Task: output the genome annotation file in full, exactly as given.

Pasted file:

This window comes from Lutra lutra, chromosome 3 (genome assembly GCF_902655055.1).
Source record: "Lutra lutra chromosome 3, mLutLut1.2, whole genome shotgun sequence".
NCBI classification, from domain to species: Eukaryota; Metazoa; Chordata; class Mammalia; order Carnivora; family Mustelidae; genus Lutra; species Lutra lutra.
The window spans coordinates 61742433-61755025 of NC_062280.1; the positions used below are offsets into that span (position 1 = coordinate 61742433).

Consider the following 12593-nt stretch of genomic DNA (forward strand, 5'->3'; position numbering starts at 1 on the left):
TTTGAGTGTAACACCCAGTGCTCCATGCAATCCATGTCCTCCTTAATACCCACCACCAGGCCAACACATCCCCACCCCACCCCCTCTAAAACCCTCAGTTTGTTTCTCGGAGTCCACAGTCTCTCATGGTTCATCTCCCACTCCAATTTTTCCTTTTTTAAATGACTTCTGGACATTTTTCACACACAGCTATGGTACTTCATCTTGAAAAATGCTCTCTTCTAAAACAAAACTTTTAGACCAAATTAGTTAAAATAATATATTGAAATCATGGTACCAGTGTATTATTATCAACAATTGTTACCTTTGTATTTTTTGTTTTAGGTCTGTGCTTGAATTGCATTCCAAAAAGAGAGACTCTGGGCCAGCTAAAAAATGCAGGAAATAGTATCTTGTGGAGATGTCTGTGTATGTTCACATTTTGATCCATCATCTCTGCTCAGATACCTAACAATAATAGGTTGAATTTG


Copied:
This window comes from Lutra lutra, chromosome 3 (genome assembly GCF_902655055.1).
Source record: "Lutra lutra chromosome 3, mLutLut1.2, whole genome shotgun sequence".
NCBI classification, from domain to species: Eukaryota; Metazoa; Chordata; class Mammalia; order Carnivora; family Mustelidae; genus Lutra; species Lutra lutra.
The window spans coordinates 61742433-61755025 of NC_062280.1; the positions used below are offsets into that span (position 1 = coordinate 61742433).

Consider the following 12593-nt stretch of genomic DNA (forward strand, 5'->3'; position numbering starts at 1 on the left):
TTTGAGTGTAACACCCAGTGCTCCATGCAATCCATGTCCTCCTTAATACCCACCACCAGGCCAACACATCCCCACCCCACCCCCTCTAAAACCCTCAGTTTGTTTCTCGGAGTCCACAGTCTCTCATGGTTCATCTCCCACTCCAATTTTTCCTTTTTTAAATGACTTCTGGACATTTTTCACACACAGCTATGGTACTTCATCTTGAAAAATGCTCTCTTCTAAAACAAAACTTTTAGACCAAATTAGTTAAAATAATATATTGAAATCATGGTACCAGTGTATTATTATCAACAATTGTTACCTTTGTATTTTTTGTTTTAGGTCTGTGCTTGAATTGCATTCCAAAAAGAGAGACTCTGGGCCAGCTAAAAAATGCAGGAAATAGTATCTTGTGGAGATGTCTGTGTATGTTCACATTTTGATCCATCATCTCTGCTCAGATACCTAACAATAATAGGTTGAATTTG